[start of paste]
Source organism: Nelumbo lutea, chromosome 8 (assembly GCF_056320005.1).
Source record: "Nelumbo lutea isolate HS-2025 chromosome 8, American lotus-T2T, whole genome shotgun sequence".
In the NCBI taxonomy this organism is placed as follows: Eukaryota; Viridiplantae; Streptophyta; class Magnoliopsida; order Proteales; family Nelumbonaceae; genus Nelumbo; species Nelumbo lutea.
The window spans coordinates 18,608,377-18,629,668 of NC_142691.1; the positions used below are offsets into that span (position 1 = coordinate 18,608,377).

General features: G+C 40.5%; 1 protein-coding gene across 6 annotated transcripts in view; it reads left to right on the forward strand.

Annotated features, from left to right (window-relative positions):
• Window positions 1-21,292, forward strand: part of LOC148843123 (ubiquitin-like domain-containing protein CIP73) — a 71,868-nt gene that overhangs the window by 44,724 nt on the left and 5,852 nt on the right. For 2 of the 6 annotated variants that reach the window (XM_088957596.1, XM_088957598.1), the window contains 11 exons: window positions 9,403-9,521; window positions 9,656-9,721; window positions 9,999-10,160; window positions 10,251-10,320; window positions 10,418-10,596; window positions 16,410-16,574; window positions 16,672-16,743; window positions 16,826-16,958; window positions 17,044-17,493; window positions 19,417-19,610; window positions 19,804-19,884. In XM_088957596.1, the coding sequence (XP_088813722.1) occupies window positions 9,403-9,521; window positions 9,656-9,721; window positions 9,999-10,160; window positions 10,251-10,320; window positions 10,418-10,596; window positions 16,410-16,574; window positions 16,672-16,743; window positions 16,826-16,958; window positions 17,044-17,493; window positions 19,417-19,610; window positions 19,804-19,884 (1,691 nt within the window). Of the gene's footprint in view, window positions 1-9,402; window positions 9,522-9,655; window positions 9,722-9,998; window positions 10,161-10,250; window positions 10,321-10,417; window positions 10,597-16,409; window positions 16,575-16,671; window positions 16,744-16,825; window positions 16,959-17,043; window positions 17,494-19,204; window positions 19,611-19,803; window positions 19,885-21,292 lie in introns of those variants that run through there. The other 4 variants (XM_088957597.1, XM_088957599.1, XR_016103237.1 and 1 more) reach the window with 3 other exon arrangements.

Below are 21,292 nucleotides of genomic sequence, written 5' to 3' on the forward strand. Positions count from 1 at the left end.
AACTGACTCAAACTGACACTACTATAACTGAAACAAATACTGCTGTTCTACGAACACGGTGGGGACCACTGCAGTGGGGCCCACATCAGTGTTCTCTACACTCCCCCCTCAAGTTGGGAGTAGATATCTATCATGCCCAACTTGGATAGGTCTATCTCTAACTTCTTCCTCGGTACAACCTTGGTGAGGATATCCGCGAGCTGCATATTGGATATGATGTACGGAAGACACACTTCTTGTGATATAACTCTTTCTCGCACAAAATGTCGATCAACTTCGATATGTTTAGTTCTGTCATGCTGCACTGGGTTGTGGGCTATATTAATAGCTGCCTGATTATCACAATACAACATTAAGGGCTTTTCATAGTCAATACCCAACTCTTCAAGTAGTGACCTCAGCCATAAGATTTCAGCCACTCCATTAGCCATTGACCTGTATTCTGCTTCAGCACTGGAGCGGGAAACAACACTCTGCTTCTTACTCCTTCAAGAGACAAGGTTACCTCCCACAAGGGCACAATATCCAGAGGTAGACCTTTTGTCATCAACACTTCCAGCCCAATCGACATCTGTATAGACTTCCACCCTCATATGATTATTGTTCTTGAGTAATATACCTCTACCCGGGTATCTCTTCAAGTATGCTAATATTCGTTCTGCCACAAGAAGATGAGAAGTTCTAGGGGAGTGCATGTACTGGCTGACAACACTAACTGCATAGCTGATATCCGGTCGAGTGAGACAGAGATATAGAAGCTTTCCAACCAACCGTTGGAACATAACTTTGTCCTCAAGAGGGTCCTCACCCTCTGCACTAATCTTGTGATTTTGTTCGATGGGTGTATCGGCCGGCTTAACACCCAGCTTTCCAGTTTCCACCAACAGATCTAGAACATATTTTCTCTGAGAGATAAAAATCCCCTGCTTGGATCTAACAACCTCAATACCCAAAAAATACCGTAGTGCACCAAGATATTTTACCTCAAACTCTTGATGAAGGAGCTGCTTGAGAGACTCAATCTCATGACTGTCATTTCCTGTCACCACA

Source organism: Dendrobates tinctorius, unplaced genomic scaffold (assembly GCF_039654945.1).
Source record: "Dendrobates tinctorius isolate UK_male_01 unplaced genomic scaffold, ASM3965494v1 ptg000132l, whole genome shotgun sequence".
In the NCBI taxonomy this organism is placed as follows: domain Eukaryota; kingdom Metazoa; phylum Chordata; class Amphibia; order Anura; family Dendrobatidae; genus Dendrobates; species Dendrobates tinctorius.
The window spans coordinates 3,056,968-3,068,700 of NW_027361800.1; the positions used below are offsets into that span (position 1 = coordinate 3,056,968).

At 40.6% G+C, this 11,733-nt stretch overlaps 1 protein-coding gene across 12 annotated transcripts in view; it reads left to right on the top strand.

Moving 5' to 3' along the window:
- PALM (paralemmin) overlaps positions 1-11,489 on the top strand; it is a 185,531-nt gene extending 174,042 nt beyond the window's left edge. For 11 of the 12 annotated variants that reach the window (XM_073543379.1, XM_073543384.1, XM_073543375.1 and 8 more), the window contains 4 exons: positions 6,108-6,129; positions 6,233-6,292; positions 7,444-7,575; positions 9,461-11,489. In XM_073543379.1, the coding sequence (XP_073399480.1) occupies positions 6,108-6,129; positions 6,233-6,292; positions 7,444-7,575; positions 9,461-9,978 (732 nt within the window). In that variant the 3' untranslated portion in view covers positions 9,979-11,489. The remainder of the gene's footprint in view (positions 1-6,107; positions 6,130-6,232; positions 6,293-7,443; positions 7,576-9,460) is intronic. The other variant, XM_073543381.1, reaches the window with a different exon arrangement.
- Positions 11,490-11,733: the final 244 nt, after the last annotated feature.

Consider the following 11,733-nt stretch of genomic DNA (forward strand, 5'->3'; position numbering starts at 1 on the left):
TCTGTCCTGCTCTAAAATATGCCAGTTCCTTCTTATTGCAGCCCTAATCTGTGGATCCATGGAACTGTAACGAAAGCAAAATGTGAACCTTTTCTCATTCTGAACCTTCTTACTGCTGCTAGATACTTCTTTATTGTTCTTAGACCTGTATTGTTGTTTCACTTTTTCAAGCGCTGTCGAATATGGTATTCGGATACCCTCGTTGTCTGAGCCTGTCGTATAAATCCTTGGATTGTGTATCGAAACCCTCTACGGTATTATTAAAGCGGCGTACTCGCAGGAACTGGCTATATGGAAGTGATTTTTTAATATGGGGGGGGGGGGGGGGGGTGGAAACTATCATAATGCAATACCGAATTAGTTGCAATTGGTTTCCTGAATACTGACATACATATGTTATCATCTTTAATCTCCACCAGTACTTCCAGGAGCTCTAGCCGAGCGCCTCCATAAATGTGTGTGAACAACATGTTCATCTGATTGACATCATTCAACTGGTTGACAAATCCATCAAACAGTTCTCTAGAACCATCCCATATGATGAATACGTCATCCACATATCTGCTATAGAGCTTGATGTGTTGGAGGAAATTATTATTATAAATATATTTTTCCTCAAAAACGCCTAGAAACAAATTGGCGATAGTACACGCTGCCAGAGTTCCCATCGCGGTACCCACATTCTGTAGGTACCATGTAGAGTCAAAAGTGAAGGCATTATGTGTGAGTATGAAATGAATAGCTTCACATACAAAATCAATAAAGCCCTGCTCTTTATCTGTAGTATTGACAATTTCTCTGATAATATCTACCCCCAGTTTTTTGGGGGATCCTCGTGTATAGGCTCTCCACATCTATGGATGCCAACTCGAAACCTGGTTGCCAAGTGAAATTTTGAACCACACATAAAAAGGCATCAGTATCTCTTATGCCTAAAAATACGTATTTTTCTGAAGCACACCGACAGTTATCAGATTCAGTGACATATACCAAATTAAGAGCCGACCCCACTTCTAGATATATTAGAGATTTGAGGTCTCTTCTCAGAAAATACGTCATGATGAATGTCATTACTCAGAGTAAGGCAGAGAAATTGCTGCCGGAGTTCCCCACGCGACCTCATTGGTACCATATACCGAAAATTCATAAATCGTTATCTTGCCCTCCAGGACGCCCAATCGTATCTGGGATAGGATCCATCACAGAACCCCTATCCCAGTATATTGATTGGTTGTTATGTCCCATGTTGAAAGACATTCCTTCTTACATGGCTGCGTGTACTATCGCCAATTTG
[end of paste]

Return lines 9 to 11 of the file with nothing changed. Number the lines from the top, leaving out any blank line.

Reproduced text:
AACTGACTCAAACTGACACTACTATAACTGAAACAAATACTGCTGTTCTACGAACACGGTGGGGACCACTGCAGTGGGGCCCACATCAGTGTTCTCTACACTCCCCCCTCAAGTTGGGAGTAGATATCTATCATGCCCAACTTGGATAGGTCTATCTCTAACTTCTTCCTCGGTACAACCTTGGTGAGGATATCCGCGAGCTGCATATTGGATATGATGTACGGAAGACACACTTCTTGTGATATAACTCTTTCTCGCACAAAATGTCGATCAACTTCGATATGTTTAGTTCTGTCATGCTGCACTGGGTTGTGGGCTATATTAATAGCTGCCTGATTATCACAATACAACATTAAGGGCTTTTCATAGTCAATACCCAACTCTTCAAGTAGTGACCTCAGCCATAAGATTTCAGCCACTCCATTAGCCATTGACCTGTATTCTGCTTCAGCACTGGAGCGGGAAACAACACTCTGCTTCTTACTCCTTCAAGAGACAAGGTTACCTCCCACAAGGGCACAATATCCAGAGGTAGACCTTTTGTCATCAACACTTCCAGCCCAATCGACATCTGTATAGACTTCCACCCTCATATGATTATTGTTCTTGAGTAATATACCTCTACCCGGGTATCTCTTCAAGTATGCTAATATTCGTTCTGCCACAAGAAGATGAGAAGTTCTAGGGGAGTGCATGTACTGGCTGACAACACTAACTGCATAGCTGATATCCGGTCGAGTGAGACAGAGATATAGAAGCTTTCCAACCAACCGTTGGAACATAACTTTGTCCTCAAGAGGGTCCTCACCCTCTGCACTAATCTTGTGATTTTGTTCGATGGGTGTATCGGCCGGCTTAACACCCAGCTTTCCAGTTTCCACCAACAGATCTAGAACATATTTTCTCTGAGAGATAAAAATCCCCTGCTTGGATCTAACAACCTCAATACCCAAAAAATACCGTAGTGCACCAAGATATTTTACCTCAAACTCTTGATGAAGGAGCTGCTTGAGAGACTCAATCTCATGACTGTCATTTCCTGTCACCACA

Source organism: Dendrobates tinctorius, unplaced genomic scaffold (assembly GCF_039654945.1).
Source record: "Dendrobates tinctorius isolate UK_male_01 unplaced genomic scaffold, ASM3965494v1 ptg000132l, whole genome shotgun sequence".